Friday morning news: March 1, 2024 | WORLD – WORLD News Group

WORLD Radio – Friday morning news: March 1, 2024
News of the day, including the Smokehouse Creek fire continues to burn in Texas and former President Trump and President Biden visit the U.S. southern border
Fire officials help put out smoldering debris of a home destroyed by the Smokehouse Creek Fire in Stinnett, Texas, Thursday Associated Press/Photo by Julio Cortez
Texas wildfire » A catastrophic wildfire tearing across the Texas Panhandle is now the second-largest in U.S. history.
President Biden told reporters:
BIDEN: We’ve already had more than 500 federal personnel here working on fire suppression. That includes the deployment of more than 100 federal firefighters, and more are on the way.
The so-called Smokehouse Creek fire started on Monday, and it has already burned well over a million acres.
For perspective, that’s an area significantly bigger than the state of Rhode Island, and it’s large enough to stretch from New York City to Philadelphia.
One Texas resident said strong winds have been picking up the ashes and blanketing other nearby areas.
RESIDENT: It was absolutely unreal. We went through, I bet, 30 miles of what I can only describe as a lunar landscape — just absolute barren desert.
The flames are ravaging homes and cattle ranches and are now to blame for at least two deaths.
Trump and Biden border visits » Meantime, in South Texas the U.S.-Mexico border was the backdrop for dueling campaign appearances by President Biden and former President Trump.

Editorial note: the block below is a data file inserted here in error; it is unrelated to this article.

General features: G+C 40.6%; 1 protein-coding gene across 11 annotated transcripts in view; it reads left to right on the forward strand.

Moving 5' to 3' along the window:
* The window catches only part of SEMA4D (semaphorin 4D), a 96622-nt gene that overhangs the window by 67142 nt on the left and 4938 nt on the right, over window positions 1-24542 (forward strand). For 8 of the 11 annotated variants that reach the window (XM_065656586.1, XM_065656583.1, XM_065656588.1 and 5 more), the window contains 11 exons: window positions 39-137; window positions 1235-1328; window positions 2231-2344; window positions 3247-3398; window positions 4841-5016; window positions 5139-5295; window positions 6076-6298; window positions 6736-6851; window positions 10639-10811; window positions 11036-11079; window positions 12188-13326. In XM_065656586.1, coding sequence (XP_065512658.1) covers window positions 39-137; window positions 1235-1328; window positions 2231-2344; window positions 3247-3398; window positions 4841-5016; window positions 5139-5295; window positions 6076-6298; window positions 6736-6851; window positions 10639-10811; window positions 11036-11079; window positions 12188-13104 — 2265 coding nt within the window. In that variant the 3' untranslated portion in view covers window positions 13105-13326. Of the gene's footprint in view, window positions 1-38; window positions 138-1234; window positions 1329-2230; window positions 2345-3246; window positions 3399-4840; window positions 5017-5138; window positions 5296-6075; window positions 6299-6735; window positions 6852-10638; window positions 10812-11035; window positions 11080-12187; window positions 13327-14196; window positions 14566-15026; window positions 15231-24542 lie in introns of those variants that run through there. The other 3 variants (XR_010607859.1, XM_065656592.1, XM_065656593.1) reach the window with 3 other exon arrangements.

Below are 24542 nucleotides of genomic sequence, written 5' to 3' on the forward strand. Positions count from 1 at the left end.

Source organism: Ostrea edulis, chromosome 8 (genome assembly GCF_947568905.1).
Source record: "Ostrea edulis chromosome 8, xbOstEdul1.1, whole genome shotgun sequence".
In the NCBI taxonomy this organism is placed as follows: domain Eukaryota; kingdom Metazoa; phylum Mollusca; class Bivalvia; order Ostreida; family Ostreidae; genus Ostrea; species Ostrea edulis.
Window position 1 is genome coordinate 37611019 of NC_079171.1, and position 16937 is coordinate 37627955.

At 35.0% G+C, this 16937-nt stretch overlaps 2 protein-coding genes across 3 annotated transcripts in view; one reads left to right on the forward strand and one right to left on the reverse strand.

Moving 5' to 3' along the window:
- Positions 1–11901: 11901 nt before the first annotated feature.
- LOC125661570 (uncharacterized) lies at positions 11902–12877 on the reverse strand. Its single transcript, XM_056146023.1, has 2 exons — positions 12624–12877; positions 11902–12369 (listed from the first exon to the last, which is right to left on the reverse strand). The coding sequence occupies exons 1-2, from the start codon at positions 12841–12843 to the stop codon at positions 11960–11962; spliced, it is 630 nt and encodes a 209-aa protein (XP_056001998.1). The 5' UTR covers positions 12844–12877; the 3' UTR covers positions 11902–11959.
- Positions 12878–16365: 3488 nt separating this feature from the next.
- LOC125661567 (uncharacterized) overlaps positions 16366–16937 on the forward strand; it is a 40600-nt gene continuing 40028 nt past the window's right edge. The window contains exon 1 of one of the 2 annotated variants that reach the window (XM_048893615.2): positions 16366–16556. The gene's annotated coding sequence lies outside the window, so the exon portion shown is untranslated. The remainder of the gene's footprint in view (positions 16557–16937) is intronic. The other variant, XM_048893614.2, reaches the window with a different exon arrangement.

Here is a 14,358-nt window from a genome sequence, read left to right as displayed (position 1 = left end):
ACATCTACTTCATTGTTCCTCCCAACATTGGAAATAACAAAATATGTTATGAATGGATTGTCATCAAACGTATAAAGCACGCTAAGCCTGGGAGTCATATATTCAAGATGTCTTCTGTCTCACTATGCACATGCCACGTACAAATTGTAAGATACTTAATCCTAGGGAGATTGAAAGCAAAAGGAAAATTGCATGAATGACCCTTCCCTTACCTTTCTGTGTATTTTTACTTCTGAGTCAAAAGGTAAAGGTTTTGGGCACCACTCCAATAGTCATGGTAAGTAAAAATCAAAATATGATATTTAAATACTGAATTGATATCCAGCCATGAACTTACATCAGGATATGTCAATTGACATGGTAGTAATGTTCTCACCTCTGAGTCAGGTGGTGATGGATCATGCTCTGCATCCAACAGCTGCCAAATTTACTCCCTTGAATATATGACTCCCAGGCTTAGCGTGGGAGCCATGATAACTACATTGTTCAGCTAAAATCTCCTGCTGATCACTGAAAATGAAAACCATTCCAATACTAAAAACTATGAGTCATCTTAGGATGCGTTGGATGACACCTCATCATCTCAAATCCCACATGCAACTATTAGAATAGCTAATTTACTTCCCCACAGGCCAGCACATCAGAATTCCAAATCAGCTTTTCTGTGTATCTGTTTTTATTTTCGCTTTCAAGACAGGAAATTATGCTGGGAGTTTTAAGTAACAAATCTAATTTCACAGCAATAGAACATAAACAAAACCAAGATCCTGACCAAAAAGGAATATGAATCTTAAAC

In Eagle Pass, Trump took aim at the incumbent pointing to a series of recent headlines about crimes tied to migrant suspects.
TRUMP: Migrant crime, we call it Biden migrant crime, but that’s a little bit long, so we’ll just leave it. But every time you hear the term ‘migrant crime’ you know where that comes from.
He said the president’s policies — and record levels of illegal immigration since Biden took office are the reason.
But speaking in Brownsville Texas, President Biden shifted the blame back on Republicans for rejecting a recent Senate bill.
BIDEN: Here’s what I would say to Mr. Trump: Instead of telling members of Congress to block this legislation, join me, or I’ll join you, in telling Congress to pass this bipartisan border security bill.
Many Republicans say the Senate bill would not fix the border crisis and might even make it worse. A small number of House lawmakers have been working on their own plan.
Recent polls indicate border security is now a top election year issue.
Government funding bill » On Capitol Hill …
AUDIO: On this vote, the yeas are 320. The nays are 99. The bill is passed.
Members of the House passed a short-term funding bill Thursday, very short term. It will fund the government for one week, averting a partial government shutdown that would have occurred tonight.
The Senate passed the bill a short time later.
AUDIO: The yeas are 77. The nays are 13, and the bill is passed.
That buys Congress a little more time to come together on a one-year funding package.
Leaders in both chambers appear to have little appetite for an election year shutdown.
Defense Secretary Austin Testifies » Hours earlier, inside a House hearing room: